In an August 2018 report on state opioid deaths by occupation and industry during 2011 through 2015, the Massachusetts Department of Public Health revealed construction and extraction workers had six times the opioid-related death rate as workers in other industries, according to www.constructiondive.com. Construction occupations represented 97 percent of all opioid-related deaths in the construction and mining category.
The Massachusetts Department of Public Health used state death certificates to arrive at its numbers, and opioids accounted for about 1,096 overdose fatalities in the construction and extraction industry—or 150 deaths per 100,000 workers compared with the average rate for all workers in Massachusetts, which was 25 deaths per 100,000 workers.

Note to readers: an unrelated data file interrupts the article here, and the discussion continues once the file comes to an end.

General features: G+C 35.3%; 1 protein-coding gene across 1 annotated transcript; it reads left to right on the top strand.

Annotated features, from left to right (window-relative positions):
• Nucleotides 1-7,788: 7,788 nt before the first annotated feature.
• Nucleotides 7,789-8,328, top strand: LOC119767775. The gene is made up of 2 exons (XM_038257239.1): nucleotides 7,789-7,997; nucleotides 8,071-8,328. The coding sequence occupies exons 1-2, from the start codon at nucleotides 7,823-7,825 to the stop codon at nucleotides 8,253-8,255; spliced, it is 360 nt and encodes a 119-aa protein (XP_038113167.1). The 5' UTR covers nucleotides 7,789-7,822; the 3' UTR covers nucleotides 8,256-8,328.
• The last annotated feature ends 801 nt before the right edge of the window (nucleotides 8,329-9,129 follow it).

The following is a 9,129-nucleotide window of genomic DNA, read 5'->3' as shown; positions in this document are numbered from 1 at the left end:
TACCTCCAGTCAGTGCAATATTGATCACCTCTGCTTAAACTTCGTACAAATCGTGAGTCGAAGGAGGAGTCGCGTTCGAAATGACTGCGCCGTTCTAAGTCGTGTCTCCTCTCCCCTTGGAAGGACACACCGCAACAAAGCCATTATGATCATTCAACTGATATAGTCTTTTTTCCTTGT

The number of fatal opioid overdoses reportedly is greater in occupations that have higher rates of workplace injuries and illnesses, potentially indicating some cases of prescribed opioids contributed to fatal overdoses; however, the department said more research is needed to reach a conclusion. The rate of opioid-related deaths also was higher among those with limited paid sick leave and lower job security.
In addition to evaluating how opioids are prescribed and managed, the Massachusetts Department of Public Health report suggests contractors can reduce the chance their employees will become addicted to or abuse opioids or other painkillers by focusing on preventing workplace injuries.
The Occupational Safety and Health Administration offers free online resources for the construction industry that address accident prevention. It is important for employers to plan ahead, assess potential hazards and identify the types of safety equipment needed to perform work. It also is crucial to train workers regarding the correct use of safety equipment and to recognize, avoid and report potential hazards.